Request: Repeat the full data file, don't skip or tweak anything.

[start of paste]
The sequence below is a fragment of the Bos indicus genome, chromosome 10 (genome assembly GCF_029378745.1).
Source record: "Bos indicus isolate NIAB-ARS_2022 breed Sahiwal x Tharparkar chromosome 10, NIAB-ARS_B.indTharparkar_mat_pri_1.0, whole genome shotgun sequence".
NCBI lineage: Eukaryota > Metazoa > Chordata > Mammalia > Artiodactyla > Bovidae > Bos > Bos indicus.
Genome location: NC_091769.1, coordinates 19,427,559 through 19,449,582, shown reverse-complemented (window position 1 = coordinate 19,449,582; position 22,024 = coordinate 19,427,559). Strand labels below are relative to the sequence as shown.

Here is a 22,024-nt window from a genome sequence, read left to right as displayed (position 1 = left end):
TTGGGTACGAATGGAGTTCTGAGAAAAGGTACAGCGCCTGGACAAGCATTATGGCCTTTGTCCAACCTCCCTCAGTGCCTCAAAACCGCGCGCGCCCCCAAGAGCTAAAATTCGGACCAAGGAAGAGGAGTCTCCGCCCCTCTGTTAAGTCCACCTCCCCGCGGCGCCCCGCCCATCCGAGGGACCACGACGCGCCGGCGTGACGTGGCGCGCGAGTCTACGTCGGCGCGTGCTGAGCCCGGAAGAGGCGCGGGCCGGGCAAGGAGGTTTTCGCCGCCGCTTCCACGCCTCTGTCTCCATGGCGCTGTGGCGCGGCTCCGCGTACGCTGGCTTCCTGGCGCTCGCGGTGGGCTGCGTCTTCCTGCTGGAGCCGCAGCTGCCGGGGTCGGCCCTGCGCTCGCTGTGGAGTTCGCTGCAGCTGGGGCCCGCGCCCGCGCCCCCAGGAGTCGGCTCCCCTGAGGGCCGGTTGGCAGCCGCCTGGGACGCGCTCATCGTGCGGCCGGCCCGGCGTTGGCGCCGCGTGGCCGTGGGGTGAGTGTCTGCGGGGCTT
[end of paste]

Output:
The sequence below is a fragment of the Bos indicus genome, chromosome 10 (genome assembly GCF_029378745.1).
Source record: "Bos indicus isolate NIAB-ARS_2022 breed Sahiwal x Tharparkar chromosome 10, NIAB-ARS_B.indTharparkar_mat_pri_1.0, whole genome shotgun sequence".
NCBI lineage: Eukaryota > Metazoa > Chordata > Mammalia > Artiodactyla > Bovidae > Bos > Bos indicus.
Genome location: NC_091769.1, coordinates 19,427,559 through 19,449,582, shown reverse-complemented (window position 1 = coordinate 19,449,582; position 22,024 = coordinate 19,427,559). Strand labels below are relative to the sequence as shown.

Here is a 22,024-nt window from a genome sequence, read left to right as displayed (position 1 = left end):
TTGGGTACGAATGGAGTTCTGAGAAAAGGTACAGCGCCTGGACAAGCATTATGGCCTTTGTCCAACCTCCCTCAGTGCCTCAAAACCGCGCGCGCCCCCAAGAGCTAAAATTCGGACCAAGGAAGAGGAGTCTCCGCCCCTCTGTTAAGTCCACCTCCCCGCGGCGCCCCGCCCATCCGAGGGACCACGACGCGCCGGCGTGACGTGGCGCGCGAGTCTACGTCGGCGCGTGCTGAGCCCGGAAGAGGCGCGGGCCGGGCAAGGAGGTTTTCGCCGCCGCTTCCACGCCTCTGTCTCCATGGCGCTGTGGCGCGGCTCCGCGTACGCTGGCTTCCTGGCGCTCGCGGTGGGCTGCGTCTTCCTGCTGGAGCCGCAGCTGCCGGGGTCGGCCCTGCGCTCGCTGTGGAGTTCGCTGCAGCTGGGGCCCGCGCCCGCGCCCCCAGGAGTCGGCTCCCCTGAGGGCCGGTTGGCAGCCGCCTGGGACGCGCTCATCGTGCGGCCGGCCCGGCGTTGGCGCCGCGTGGCCGTGGGGTGAGTGTCTGCGGGGCTT